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Jeremih – Late Nights : the album

  • Release date: 4 December 2015
  • Label: Def jam records

Imagine a Groundhog Day sequel where each day is another doomed re-run of your significant other’s birthday. “It’s the best day of the year, girl,” you mumble for the thousandth time, fumbling for a Cialis. No one gets older, and nothing changes. That’s been the unfortunate majority of Jeremih’s career—somewhat bafflingly, considering the singer and multi-instrumentalist has racked up three platinum singles and features on hits from half the rap game. Since Birthday Sex his 2009 debut single, recorded in college classmate Mick Schultz’ makeshift studio—took hold of Chicago radio and then the world, he’s tried in vain to politely distance himself from the song. And meanwhile, he obsessively adjusted and readjusted Late Nights, his third studio album: the one that officially renders his early career a distant memory and establishes himself as one of R&B’s most singular voices.

The most remarkable parts of Late Nights, however, take the mixtape’s strongest concepts and simplify them even more than initially appeared feasible. “Woosah” rationing percussion like there was a drought, maintaining itself off muted finger snaps and the flick of a lighter; “Pass Dat” is barely more than suggestive synth echo and bass tremor. Jeremih, who taught himself how to play the drums when he was three years old, is more adept than ever at using his voice as a rhythmic element, which redefines what “flow” means for an R&B set. It’s the natural opposite of the direction that rap has been heading for the majority of the 2010s, blending the lines between rap and singing delivery. For example, on “Drank,” he deftly switches from rap-inspired staccato to half-chanted dancehall melodies, which is the R&B version of Young Thug’s “Stoner.” “Late Nights”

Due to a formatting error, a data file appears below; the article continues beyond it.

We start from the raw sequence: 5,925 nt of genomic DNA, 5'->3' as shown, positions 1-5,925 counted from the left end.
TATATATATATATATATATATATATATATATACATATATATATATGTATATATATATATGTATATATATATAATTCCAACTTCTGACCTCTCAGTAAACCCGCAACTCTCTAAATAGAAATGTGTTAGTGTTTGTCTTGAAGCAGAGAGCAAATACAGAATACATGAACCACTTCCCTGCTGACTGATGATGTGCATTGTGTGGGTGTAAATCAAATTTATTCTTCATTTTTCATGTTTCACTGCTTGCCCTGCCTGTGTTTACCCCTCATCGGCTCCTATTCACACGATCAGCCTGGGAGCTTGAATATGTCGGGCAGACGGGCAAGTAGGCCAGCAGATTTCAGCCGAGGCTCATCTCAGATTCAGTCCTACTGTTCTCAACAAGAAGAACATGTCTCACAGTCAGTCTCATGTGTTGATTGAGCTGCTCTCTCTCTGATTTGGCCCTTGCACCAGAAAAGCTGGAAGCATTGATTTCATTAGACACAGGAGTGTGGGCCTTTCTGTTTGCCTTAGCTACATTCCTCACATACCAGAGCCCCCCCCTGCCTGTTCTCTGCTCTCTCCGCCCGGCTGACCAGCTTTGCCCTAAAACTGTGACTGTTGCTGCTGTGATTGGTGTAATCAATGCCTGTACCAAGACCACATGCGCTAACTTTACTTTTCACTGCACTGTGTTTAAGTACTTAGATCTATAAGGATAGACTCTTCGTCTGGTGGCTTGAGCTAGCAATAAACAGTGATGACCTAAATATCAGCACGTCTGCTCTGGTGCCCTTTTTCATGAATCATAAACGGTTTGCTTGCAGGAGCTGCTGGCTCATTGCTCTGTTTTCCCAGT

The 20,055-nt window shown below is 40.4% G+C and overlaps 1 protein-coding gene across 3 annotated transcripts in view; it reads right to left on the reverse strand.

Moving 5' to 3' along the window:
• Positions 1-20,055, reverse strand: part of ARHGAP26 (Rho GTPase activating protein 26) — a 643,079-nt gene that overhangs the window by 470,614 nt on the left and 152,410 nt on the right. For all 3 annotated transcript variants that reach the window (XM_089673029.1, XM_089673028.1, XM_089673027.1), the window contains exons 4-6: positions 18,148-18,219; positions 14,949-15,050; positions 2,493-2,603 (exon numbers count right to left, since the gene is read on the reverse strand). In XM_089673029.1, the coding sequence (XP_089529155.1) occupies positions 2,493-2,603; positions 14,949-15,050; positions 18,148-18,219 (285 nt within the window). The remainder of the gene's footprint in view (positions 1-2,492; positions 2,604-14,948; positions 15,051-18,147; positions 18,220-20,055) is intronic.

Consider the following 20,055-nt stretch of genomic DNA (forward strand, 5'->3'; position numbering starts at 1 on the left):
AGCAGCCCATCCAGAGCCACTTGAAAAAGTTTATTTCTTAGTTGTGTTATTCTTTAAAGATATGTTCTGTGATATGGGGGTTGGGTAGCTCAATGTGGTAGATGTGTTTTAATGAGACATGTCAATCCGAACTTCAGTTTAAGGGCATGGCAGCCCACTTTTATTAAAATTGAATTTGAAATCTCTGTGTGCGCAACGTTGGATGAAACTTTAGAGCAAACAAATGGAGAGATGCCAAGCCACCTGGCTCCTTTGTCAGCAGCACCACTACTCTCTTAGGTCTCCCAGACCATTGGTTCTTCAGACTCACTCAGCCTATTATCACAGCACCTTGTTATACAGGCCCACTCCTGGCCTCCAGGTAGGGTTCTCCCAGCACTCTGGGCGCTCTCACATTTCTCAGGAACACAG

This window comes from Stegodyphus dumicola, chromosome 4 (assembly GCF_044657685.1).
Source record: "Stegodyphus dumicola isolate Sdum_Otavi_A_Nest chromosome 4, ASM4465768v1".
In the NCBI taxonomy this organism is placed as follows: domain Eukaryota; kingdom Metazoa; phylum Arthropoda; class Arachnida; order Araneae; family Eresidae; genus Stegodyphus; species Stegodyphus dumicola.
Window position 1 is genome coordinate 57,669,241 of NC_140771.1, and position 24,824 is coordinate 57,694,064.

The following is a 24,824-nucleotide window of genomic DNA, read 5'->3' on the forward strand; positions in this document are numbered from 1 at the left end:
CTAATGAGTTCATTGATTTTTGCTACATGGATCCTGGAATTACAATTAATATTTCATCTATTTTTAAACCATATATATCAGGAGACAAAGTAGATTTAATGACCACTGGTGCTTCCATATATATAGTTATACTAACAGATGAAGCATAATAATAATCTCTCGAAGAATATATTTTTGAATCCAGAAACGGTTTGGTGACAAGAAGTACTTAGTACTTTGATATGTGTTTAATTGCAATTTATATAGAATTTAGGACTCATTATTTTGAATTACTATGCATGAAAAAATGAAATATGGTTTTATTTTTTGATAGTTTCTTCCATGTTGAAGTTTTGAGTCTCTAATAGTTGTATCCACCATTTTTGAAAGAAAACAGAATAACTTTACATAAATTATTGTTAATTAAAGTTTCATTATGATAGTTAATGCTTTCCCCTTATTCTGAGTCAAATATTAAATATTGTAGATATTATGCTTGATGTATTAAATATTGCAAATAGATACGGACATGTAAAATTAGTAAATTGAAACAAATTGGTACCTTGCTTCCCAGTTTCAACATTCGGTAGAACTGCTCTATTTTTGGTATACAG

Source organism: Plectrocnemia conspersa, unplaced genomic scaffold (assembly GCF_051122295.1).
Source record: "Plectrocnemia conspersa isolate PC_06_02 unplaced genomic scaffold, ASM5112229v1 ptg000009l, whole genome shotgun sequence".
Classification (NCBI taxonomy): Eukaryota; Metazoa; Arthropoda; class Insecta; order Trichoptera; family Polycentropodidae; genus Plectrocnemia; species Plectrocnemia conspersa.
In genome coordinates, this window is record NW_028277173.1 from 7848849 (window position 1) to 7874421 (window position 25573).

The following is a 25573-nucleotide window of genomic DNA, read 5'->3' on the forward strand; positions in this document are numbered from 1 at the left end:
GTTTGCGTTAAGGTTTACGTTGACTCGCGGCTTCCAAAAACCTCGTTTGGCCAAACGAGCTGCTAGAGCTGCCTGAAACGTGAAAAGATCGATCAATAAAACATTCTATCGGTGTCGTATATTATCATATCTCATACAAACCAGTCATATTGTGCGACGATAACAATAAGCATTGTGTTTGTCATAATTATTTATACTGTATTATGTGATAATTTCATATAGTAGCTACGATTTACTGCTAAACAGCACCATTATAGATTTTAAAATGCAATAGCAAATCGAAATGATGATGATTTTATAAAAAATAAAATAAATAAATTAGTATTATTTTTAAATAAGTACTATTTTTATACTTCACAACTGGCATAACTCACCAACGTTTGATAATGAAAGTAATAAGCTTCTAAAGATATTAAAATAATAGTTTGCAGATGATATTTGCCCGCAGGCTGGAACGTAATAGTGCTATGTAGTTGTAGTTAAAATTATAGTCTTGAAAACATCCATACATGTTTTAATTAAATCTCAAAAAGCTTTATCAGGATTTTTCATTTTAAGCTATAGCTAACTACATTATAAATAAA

It feels like poetic justice that the high point of Late Nights—an album about patience, space, the agonizing tease of perfectionism—is saved for its final track. Over nothing more than an acoustic guitar, Jeremih yawns blearily at his beachside paradise, kind of faded, the only one still awake. He pops some Tylenol, revisits the preceding night’s debauchery, smiles. “Sooooo fuckin’ wasted,” he harmonizes like a delinquent angel choir. It’s a derelict canticle, a lullaby for the perpetually hungover, a deep breath. It took him long enough to get here, and he’s going to savor the moment for as long as he possibly can, in the little universe he’s carved out because the industry didn’t have space for him. Late Nights, in its subtle seduction, feels all the more special in an era that increasingly rewards artists who shout the loudest. Jeremih makes you shut everything else out so that you can hear him whisper in your ear. It was worth the wait.

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Jeremih’s Late Nights Tracklist

01 Planes f. J. Cole
02 Don’t Tell ‘Em f. YG
03 Got Damn f. Trey Songz & Fabolous
04 Dumptrucks
05 There You Go
06 Gimmie Kiss
07 Can’t Go No Mo’ f. Juicy J
08 She No Good f. French Montana & Johnny Cinco
09 Horny
10 You & I
11 Tonight Belongs To You f. Flo Rida
12 Paradise